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Congress should craft sound climate change policy by encouraging robust debate. But climate change cannot be an excuse for subverting the Constitution. Yet, in a climate change hearing today, energy companies will be interrogated and required to justify their entitlement to First Amendment rights. This is a dangerous path, and not one that will advance any meaningful climate change solutions.
A Sept. 16, 2021 letter, issued by the chairs of the House Oversight and Reform Committee and Environment Subcommittee, has demanded that various energy sector executives appear before Congress. They’ve been asked to testify and plead for their right to exercise free speech with regard to the industry’s business practices.
The letter effectively maligned these businesses and requested business documents and private communications. The House committee leadership’s objective is to investigate the motivations and sincerity of the free speech these companies conduct in the public square. It is as if individuals now must earn the favor of those in power in order to have the privilege of exercising this constitutional right.
These companies are being summoned because they are not the right kind of speakers with the right kind of words about climate change, according to the committee leadership. The hearing and heavy-handed requests preceding it are designed to squelch the speech of some citizens. The executives called to testify have opinions that do not align with the pre-determined conclusions and policy preferences of powerful government leaders. Such speech favoritism is precisely what the First Amendment was crafted to protect against.
Maintaining unencumbered channels of communication is necessary to have all ideas – including those designed to influence the government – compete and for the best policy proposals to win out in the marketplace of ideas.
The committees also claim authority to scrutinize the speech included in “branding and lobbying.” Suddenly they are the self-appointed arbiters of good lobbying and bad lobbying. Lobbying can have all kinds of flaws, but it is lawful speech and part of the Founders’ design for citizens to have the power to educate their representatives.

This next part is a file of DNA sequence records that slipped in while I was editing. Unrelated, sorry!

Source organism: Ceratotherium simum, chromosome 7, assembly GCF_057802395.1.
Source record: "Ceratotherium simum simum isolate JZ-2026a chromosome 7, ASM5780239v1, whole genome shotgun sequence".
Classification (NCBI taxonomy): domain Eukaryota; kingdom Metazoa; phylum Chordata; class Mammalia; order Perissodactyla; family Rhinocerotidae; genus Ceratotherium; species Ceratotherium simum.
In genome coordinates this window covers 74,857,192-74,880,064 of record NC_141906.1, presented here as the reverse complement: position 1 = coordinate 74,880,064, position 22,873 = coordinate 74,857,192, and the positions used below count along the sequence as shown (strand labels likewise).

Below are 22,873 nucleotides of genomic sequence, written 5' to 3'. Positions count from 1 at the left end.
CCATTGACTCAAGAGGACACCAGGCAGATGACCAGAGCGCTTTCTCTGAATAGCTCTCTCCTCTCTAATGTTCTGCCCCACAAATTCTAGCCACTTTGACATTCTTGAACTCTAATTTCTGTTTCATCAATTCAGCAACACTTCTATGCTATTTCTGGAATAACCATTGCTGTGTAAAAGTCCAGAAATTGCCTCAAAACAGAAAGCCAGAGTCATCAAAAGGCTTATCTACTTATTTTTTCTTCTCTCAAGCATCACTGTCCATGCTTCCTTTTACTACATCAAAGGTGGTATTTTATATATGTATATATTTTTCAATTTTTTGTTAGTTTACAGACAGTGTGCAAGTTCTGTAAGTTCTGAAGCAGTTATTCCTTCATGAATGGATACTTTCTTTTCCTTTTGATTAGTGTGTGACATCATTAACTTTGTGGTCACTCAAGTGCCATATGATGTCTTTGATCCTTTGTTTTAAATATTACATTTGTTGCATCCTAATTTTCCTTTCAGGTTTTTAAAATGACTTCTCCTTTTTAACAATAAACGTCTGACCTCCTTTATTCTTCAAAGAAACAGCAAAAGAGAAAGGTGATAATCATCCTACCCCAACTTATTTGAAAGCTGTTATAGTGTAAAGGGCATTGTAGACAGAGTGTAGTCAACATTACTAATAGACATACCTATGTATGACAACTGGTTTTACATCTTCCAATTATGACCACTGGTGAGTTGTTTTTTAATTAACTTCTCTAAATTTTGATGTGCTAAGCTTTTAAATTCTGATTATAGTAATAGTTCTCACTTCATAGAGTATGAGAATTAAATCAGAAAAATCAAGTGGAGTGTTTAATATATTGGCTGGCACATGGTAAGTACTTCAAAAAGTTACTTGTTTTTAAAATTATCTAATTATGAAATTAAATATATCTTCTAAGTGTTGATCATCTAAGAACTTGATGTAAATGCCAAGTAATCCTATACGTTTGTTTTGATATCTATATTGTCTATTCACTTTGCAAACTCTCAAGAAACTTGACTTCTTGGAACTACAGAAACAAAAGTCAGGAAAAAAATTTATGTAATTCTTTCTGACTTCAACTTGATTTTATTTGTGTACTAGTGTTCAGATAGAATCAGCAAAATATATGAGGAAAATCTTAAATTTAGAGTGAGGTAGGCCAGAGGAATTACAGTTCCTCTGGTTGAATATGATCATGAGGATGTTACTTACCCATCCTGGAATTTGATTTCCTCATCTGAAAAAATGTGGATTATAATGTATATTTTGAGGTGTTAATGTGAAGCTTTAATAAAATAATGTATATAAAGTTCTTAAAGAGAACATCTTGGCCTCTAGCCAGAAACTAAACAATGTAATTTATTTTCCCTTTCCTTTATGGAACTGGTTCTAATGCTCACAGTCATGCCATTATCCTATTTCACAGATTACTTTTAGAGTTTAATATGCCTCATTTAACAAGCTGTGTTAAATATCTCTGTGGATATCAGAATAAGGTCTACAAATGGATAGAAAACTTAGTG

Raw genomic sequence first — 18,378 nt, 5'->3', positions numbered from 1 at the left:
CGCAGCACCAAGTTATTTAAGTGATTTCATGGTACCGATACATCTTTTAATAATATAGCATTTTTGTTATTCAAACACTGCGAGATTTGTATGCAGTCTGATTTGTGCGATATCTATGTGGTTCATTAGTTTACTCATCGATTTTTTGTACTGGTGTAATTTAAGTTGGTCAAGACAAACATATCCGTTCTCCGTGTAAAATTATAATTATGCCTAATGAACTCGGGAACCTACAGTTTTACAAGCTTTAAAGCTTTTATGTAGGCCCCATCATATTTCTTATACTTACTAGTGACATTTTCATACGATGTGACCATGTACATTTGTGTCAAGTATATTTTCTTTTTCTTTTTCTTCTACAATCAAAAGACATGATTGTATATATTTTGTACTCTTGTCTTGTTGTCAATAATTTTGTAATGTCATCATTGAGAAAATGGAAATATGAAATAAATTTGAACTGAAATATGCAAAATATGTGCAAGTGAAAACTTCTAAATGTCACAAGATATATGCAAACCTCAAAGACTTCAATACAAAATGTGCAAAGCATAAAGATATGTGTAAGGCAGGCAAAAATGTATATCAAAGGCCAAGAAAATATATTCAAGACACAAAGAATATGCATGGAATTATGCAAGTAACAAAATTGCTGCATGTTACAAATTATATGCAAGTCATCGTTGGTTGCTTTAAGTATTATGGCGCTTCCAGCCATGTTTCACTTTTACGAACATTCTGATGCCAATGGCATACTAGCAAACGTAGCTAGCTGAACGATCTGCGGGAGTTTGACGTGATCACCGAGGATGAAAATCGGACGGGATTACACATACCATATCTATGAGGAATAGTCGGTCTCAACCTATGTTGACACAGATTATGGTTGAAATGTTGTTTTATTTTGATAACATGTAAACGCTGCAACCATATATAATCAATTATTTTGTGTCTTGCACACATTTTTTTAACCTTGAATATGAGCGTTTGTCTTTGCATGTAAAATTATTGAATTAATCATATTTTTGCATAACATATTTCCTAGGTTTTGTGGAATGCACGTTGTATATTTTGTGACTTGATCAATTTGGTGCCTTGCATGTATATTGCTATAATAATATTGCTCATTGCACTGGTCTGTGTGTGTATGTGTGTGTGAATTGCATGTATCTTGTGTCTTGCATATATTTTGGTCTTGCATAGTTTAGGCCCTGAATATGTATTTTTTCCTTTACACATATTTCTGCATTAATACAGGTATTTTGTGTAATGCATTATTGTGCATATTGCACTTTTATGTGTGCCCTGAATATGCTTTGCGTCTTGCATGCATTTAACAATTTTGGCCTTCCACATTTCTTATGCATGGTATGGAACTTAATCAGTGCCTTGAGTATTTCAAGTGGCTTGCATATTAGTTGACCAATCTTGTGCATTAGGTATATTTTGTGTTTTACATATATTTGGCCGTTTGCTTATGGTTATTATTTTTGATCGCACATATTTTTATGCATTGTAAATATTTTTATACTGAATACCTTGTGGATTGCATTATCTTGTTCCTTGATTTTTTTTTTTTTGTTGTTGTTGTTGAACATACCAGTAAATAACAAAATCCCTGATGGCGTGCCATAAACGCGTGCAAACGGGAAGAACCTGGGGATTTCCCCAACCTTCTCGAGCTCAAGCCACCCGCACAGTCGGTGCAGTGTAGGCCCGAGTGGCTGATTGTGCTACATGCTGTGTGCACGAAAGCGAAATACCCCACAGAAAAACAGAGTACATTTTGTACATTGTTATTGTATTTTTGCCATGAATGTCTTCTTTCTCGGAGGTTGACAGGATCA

Furthermore, labeling ordinary lobbying or public information material as “disinformation” simply because you disagree with the conclusions does not make that speech any less protected. Otherwise, those in power could just squelch opposing views by ipse dixit. They could simply assert that assessments of law, policy or facts on the ground that conflict with their own are objectively false and thus should not be vetted in the public square. We need to open the doors to debate instead of closing them and allowing only echoes of our own preferences to be heard.
The committee also claims it is trying to expose that the energy companies didn’t really mean it when they took “public stances in support of climate actions.” It’s audacious for lawmakers to advance this claimed authority to call business executives into a hearing so they can grill them on the sincerity of belief in their speech.
To add to the First Amendment attack, the Sept. 16 letter assaults companies for speaking through trade associations, something that is also independently protected by the freedom of association in the First Amendment. As Alexis de Tocqueville recognized long ago, the ubiquitous “spirit of association” in America is one engrained in not just the Constitution but also our country’s character.
Too often, climate change excites passions that puts our fundamental values at risk. Positions on rights should be about principle, not power and politics. Yet, some of the same Democrats making demands of the energy companies and their executives today endorsed the position of a group of scholars in a letter submitted to the House Committee on Science, Space, and Technology back on Sept. 12, 2016. That letter concluded that subpoenas and threats of future sanctions to the Union of Concerned Scientists and other environmental groups “themselves threaten the First Amendment — directly inhibiting the rights of their recipients to speak, to associate and to petition state officials without interference from Congress.”
It is wrong no matter what party claims to wield such unlawful weaponry of compulsion. The flip here demonstrates how easily we can slip into coercive erosion of individual rights by majorities – no matter what party is in control – if those rights are not vigilantly guarded. Political expediency or the identification of (dis)favored citizens should not be excuses to punish those exercising their rights.
We have never allowed the government to choose who is worthy to speak and who is not. Climate change can be addressed without subverting the Constitution. And we must tread carefully. Even small alterations to our respect for fundamental rights tend to create permanent chips in the pillars of the foundation of freedom, making it ever less stable.
Donald J. Kochan is professor of law and deputy executive director of the Law & Economics Center at George Mason University Antonin Scalia Law School.
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